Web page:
Toyota Trying Out a More Affordable Prius

In an attempt to capitalize on its standing as the United States’ biggest seller of hybrid cars, Toyota Motor Corp. (NYSE:TM) will soon unveil a smaller, less expensive version of its popular Prius.

Toyota hopes to broaden the market for hybrids, and thus spur demand, something its rival, Honda Motor Co. (NYSE:HMC), failed to do with its own low-priced hybrid, the Insight.

The new subcompact Prius c will go on sale in March, and according to Bob Carter, the company’s vice president of U.S. sales, Toyota hopes to sell about 40,000 units this year, double what the low-priced Insight did at its best.

“It’s going to appeal to a younger buyer at a price that’s more affordable,” said Carter.

After losing ground in recent years, Asia’s largest automaker hopes to boost U.S. sales by 15 percent to around 1.9 million in 2012. The company also wants to increase its global deliveries to 9.58 million units.

Increased sales of all Prius models, as well as Camry sedans and Lexus luxury models are expected to boost overall sales in the U.S. Toyota hopes to sell around 220,000 Prius models this year alone.

The Prius line currently has three models besides the Prius c: the basic Prius sedan, the Prius v wagon, and a Prius hatchback. The latter is able to go 15 miles entirely on battery power before functioning as a conventional hybrid.

Jessica Caldwell of Edmunds feels that reaching the 40,000 sales goal will be a challenge for the manufacturer, but the economics of 50 miles per gallon in the city may be a powerful selling point.

The Prius c will be priced under $20,000, at about $18,950. More advanced models, featuring better navigation, audio system, and other goodies, are tiered at $21,635 and $23,230.

The Prius c will be 19 inches shorter and more than a quarter of a ton lighter that the basic Prius, which itself starts at around $24,000 before rising to just under $30,000.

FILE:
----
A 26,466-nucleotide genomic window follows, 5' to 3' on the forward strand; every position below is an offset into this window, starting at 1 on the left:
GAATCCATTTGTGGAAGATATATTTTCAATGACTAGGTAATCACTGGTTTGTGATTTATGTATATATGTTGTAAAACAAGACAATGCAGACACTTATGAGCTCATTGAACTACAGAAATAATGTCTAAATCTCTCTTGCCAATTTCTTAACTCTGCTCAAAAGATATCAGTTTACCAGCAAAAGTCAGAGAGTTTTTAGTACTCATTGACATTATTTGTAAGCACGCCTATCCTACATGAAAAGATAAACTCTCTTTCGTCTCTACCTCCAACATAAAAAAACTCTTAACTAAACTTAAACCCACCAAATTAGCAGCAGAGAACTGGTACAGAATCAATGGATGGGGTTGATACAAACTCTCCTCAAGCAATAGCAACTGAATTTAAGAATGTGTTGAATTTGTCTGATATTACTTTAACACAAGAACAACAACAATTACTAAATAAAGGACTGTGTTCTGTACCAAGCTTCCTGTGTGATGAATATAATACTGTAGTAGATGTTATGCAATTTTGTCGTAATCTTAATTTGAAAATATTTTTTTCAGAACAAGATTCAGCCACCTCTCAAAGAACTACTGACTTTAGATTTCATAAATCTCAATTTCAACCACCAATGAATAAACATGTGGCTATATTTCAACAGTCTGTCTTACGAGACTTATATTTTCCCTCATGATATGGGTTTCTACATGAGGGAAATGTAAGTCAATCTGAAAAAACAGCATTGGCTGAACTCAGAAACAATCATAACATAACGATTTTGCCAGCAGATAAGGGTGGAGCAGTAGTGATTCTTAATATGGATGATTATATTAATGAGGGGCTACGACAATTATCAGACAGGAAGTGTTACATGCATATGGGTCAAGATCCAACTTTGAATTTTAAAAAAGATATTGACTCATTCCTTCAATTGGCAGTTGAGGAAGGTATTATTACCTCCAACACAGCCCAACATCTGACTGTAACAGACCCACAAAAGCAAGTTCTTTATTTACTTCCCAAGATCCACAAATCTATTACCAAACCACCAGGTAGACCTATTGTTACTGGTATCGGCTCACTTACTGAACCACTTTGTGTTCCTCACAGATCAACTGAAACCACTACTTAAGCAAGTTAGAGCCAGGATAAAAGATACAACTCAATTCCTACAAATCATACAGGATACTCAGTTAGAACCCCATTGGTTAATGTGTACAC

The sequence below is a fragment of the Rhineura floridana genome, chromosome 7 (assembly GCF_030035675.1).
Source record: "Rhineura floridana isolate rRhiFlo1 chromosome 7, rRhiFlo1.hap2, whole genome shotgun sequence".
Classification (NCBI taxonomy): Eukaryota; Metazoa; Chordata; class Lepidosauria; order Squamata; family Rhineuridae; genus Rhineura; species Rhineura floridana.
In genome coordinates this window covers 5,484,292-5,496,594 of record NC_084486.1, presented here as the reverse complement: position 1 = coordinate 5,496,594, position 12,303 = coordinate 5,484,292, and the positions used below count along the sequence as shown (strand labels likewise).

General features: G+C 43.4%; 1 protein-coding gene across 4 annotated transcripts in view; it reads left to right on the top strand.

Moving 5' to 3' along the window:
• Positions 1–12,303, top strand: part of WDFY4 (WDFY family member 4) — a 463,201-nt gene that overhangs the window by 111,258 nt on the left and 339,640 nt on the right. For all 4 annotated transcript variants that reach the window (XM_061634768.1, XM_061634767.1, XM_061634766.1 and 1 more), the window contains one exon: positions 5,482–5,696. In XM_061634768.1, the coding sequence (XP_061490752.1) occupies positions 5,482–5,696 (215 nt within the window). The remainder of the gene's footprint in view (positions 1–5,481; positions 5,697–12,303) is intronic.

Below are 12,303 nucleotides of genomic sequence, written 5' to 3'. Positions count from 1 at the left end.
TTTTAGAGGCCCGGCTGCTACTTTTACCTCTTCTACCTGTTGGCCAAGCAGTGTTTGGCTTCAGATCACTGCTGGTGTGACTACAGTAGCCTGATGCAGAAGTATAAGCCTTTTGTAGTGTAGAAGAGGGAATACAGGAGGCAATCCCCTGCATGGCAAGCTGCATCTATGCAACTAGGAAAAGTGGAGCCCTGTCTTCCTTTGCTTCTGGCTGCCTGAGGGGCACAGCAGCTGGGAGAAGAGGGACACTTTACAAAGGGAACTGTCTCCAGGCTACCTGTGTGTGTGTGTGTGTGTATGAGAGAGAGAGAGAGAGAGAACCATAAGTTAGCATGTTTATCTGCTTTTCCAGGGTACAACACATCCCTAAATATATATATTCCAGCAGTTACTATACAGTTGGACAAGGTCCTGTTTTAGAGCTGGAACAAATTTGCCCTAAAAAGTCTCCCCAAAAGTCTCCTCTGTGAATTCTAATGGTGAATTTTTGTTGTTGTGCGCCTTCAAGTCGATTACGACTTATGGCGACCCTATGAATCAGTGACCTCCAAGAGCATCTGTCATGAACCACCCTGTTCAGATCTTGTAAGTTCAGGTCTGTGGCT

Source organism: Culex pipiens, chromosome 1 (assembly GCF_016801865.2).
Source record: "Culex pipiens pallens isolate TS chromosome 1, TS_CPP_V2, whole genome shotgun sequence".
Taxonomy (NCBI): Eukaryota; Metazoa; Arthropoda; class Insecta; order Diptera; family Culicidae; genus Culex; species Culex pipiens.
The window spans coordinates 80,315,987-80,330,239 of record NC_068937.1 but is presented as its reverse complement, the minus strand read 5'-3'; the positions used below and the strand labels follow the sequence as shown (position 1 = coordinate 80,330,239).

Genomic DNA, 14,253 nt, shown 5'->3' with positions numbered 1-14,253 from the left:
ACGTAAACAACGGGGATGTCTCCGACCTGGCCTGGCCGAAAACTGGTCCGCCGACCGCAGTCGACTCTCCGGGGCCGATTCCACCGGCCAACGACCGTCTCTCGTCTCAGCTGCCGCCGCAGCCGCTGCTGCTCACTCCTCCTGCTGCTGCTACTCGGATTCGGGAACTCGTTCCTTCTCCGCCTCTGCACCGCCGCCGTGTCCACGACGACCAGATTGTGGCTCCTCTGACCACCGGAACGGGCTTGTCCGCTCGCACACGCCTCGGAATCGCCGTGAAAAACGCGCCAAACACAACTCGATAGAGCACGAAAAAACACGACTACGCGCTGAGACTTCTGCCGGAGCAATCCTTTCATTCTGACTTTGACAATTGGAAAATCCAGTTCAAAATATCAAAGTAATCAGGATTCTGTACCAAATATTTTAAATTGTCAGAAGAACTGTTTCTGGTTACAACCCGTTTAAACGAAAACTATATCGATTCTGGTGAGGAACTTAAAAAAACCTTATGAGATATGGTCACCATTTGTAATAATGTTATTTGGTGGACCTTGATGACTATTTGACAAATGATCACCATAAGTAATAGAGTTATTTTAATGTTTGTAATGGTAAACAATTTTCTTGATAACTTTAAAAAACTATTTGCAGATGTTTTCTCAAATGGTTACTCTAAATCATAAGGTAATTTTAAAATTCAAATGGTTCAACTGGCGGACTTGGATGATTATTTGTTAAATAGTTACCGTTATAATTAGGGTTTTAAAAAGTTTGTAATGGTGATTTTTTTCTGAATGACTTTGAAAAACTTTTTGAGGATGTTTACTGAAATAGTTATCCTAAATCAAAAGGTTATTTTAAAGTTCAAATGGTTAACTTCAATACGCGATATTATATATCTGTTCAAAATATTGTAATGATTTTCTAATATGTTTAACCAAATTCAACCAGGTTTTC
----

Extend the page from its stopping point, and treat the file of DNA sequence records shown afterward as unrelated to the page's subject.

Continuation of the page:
The small five-door hatchback is expected to get 46 mpg on the highway and 53 in the city, for an average of 50 mpg. By point of comparison, the Honda Insight gets 42 mpg and sells at around $18,350.

The one caveat that may stand in the way of Toyota’s sales goals may be gas prices. Hybrid sales are very dependent upon gas prices — when prices are high, sales are up, and if they’re low, sales tend to decline.

Honda’s Insight had the misfortune of being released in 2009, when gas prices took a sharp tumble downward. Honda had expected to sell 90,000 Insights in the United States annually, but at its height in 2010, it sold just under 21,000.

But gas prices so far this year are in Toyota’s favor, and may continue to climb higher. And one shouldn’t discount the fact that the Prius has already established a reputation in the U.S., where it is presently the best-performing hybrid in terms of sales.

To contact the reporter on this story: Jonathan Morris at staff.writers@wallstcheatsheet.com

To contact the editor responsible for this story: Damien Hoffman at editors@wallstcheatsheet.com